Welcome to European Tribune. It's gone a bit quiet around here these days, but it's still going.
Meet Karl and William Menniger, prairie authoritarians and authoritative analysts of "passive-aggressive personality disorder" (US- and UK-Eng. idiom, lip service).

[pp 4-5]The first official document about the disorder is a single Technical Bulletin issued by the U.S. War Department just as the Second World War was coming to an end. In 1945, Colonel William Menninger voiced concern about soldiers who were shirking duty by willful incompetence. They were not openly defiant, he conceded, but expressed their aggressiveness "by passive measures, such as pouting, stubbornness, procrastination, inefficiency, and passive obstructionism." Menninger saw their behavior as an "immaturity" and a reaction to "routine military stress" (Bulletin TB M.D. 203, dated October 19, 1945, as cited in Malinow, 1981, p. 123).
Having logged the quirks of servicemen, however, psychiatrists soon began applying the same charges virtually unaltered to civilians. As it readied the first edition of the Diagnostic and Statistical Manual of Mental Disorders for publication in 1952, the APA simply copied the relevant phrases from the military memo and gave them diagnostic codes. Indeed, it adopted the same practice for a large number of behaviors and ailments, making the temporary frustration of the U.S. War Department a basis for establishing lasting pathologies in the population at large.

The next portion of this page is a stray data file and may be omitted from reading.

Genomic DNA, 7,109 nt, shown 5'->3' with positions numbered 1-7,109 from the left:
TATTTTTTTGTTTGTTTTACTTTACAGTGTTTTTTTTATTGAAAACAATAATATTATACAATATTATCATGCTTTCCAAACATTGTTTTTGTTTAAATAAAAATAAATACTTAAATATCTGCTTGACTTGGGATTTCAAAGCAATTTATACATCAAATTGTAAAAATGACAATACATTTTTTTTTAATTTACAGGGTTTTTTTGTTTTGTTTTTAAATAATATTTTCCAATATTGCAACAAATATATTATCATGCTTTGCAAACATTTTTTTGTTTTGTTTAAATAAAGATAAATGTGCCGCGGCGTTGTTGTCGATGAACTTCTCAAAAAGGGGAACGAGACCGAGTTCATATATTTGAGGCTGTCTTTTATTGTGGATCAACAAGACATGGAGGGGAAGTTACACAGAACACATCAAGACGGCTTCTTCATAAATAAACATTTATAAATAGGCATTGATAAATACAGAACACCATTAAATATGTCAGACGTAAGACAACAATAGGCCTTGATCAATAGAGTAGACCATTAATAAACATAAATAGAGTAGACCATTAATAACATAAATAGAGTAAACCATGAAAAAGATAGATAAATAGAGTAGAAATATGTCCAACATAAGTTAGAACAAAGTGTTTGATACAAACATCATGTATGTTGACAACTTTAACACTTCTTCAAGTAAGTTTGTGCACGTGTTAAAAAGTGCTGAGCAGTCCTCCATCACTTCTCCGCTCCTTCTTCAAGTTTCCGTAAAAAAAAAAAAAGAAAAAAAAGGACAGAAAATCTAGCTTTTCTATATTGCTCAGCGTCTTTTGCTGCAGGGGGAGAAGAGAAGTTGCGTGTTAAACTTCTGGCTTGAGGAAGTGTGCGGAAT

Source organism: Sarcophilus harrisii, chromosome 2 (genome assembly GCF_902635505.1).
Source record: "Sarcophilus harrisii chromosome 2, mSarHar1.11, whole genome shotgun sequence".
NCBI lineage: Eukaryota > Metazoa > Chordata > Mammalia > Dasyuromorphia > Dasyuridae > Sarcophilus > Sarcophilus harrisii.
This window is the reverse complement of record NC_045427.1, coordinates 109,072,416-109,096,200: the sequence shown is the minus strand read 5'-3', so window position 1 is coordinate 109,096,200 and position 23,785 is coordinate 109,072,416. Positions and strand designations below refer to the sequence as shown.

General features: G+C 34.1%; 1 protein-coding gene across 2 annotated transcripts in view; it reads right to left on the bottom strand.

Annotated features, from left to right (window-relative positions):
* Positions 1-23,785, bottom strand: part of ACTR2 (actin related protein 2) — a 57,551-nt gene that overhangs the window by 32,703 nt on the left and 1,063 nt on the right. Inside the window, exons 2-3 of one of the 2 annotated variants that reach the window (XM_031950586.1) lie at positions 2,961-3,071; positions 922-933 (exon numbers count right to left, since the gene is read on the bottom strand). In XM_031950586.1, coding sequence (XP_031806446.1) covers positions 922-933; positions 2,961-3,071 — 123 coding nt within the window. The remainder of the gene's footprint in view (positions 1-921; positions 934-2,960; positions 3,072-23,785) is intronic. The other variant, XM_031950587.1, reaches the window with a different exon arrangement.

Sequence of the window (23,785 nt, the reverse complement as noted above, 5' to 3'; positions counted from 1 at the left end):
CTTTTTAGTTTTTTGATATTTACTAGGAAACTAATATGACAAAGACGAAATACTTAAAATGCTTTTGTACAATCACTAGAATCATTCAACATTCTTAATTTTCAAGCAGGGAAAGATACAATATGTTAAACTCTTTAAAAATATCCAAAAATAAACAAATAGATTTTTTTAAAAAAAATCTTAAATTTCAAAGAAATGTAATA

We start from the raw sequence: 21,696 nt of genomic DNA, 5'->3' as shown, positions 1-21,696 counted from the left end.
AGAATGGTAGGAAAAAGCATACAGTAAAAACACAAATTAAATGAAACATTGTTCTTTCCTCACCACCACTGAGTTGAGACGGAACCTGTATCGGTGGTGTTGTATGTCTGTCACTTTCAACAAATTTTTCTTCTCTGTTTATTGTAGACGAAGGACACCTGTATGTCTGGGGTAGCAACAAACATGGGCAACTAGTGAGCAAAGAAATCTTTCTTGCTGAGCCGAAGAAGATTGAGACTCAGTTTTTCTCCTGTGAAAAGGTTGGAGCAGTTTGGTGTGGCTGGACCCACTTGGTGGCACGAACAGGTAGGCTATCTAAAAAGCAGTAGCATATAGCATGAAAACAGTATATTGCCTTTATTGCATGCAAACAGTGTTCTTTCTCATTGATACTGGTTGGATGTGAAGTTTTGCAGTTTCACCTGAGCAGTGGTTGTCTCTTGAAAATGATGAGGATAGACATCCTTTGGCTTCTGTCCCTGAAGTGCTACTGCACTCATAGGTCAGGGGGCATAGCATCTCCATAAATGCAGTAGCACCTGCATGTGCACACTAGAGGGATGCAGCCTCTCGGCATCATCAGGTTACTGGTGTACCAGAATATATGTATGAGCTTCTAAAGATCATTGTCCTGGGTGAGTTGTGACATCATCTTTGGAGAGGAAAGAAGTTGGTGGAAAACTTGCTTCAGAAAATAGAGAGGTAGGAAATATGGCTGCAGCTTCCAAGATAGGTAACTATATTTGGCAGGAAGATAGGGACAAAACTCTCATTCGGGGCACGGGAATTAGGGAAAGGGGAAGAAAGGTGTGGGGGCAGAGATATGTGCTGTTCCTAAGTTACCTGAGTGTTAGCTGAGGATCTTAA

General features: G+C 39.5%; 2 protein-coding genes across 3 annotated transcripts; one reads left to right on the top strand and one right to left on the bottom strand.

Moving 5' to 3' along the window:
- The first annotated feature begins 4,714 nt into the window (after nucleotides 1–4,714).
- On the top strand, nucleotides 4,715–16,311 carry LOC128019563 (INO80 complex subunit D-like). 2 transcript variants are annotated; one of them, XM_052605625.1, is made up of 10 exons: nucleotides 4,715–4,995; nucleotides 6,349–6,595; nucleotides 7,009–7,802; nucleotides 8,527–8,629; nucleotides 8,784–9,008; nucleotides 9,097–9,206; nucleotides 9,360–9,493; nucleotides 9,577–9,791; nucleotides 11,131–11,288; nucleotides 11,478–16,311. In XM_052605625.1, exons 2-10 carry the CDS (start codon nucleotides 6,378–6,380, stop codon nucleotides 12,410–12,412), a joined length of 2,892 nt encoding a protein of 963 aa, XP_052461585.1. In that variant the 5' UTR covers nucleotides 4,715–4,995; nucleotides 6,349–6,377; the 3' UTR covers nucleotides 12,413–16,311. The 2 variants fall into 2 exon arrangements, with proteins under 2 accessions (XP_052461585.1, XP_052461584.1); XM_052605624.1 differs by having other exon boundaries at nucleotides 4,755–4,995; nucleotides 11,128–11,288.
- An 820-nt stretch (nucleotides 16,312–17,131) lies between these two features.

Next Week: B. F. Skinner

Diversity is the key to economic and political evolution.
by Cat on Tue Jul 31st, 2018 at 02:13:51 AM EST
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